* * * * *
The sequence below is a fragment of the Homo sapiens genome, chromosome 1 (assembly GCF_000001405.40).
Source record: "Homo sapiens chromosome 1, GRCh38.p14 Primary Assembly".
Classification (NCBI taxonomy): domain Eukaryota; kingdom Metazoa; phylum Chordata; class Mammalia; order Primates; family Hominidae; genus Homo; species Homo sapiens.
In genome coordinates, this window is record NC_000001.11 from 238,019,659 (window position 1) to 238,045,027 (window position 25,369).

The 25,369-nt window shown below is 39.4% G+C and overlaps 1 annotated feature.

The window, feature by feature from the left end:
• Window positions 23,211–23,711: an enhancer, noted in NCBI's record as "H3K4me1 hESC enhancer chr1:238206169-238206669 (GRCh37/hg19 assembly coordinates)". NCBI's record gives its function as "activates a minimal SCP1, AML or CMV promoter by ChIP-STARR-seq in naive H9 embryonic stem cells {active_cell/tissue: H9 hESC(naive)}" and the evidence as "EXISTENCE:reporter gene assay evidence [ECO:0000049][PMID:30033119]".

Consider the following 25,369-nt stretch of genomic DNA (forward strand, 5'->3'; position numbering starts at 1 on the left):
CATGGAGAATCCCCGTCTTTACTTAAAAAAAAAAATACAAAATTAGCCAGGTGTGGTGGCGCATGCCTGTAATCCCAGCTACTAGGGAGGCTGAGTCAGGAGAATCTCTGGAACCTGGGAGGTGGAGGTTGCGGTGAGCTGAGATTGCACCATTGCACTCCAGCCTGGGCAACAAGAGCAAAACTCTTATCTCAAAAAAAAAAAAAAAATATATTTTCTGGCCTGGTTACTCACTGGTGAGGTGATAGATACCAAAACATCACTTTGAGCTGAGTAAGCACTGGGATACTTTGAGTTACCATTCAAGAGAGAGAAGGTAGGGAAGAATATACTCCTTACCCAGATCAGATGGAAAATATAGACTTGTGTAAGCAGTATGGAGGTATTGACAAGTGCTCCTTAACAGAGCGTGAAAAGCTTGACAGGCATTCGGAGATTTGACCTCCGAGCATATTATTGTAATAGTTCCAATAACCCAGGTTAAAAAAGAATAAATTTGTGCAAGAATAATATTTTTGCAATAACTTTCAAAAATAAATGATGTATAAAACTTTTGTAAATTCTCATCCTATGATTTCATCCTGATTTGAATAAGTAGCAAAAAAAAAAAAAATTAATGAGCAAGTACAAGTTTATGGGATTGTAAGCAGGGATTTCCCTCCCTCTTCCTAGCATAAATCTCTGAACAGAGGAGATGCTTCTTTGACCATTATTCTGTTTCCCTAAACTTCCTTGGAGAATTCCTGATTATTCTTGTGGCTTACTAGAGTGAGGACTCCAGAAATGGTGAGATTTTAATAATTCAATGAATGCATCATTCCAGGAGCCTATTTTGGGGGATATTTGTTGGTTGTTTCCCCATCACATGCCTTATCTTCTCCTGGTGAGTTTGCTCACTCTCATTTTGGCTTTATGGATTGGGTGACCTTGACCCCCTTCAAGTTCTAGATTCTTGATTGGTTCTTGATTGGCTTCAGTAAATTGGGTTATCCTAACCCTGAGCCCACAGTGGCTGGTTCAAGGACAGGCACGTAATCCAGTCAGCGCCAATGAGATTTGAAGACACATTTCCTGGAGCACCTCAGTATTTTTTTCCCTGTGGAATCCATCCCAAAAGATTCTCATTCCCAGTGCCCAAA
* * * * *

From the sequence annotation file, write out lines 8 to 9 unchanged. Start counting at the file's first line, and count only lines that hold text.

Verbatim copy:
Consider the following 25,369-nt stretch of genomic DNA (forward strand, 5'->3'; position numbering starts at 1 on the left):
CATGGAGAATCCCCGTCTTTACTTAAAAAAAAAAATACAAAATTAGCCAGGTGTGGTGGCGCATGCCTGTAATCCCAGCTACTAGGGAGGCTGAGTCAGGAGAATCTCTGGAACCTGGGAGGTGGAGGTTGCGGTGAGCTGAGATTGCACCATTGCACTCCAGCCTGGGCAACAAGAGCAAAACTCTTATCTCAAAAAAAAAAAAAAAATATATTTTCTGGCCTGGTTACTCACTGGTGAGGTGATAGATACCAAAACATCACTTTGAGCTGAGTAAGCACTGGGATACTTTGAGTTACCATTCAAGAGAGAGAAGGTAGGGAAGAATATACTCCTTACCCAGATCAGATGGAAAATATAGACTTGTGTAAGCAGTATGGAGGTATTGACAAGTGCTCCTTAACAGAGCGTGAAAAGCTTGACAGGCATTCGGAGATTTGACCTCCGAGCATATTATTGTAATAGTTCCAATAACCCAGGTTAAAAAAGAATAAATTTGTGCAAGAATAATATTTTTGCAATAACTTTCAAAAATAAATGATGTATAAAACTTTTGTAAATTCTCATCCTATGATTTCATCCTGATTTGAATAAGTAGCAAAAAAAAAAAAAATTAATGAGCAAGTACAAGTTTATGGGATTGTAAGCAGGGATTTCCCTCCCTCTTCCTAGCATAAATCTCTGAACAGAGGAGATGCTTCTTTGACCATTATTCTGTTTCCCTAAACTTCCTTGGAGAATTCCTGATTATTCTTGTGGCTTACTAGAGTGAGGACTCCAGAAATGGTGAGATTTTAATAATTCAATGAATGCATCATTCCAGGAGCCTATTTTGGGGGATATTTGTTGGTTGTTTCCCCATCACATGCCTTATCTTCTCCTGGTGAGTTTGCTCACTCTCATTTTGGCTTTATGGATTGGGTGACCTTGACCCCCTTCAAGTTCTAGATTCTTGATTGGTTCTTGATTGGCTTCAGTAAATTGGGTTATCCTAACCCTGAGCCCACAGTGGCTGGTTCAAGGACAGGCACGTAATCCAGTCAGCGCCAATGAGATTTGAAGACACATTTCCTGGAGCACCTCAGTATTTTTTTCCCTGTGGAATCCATCCCAAAAGATTCTCATTCCCAGTGCCCAAA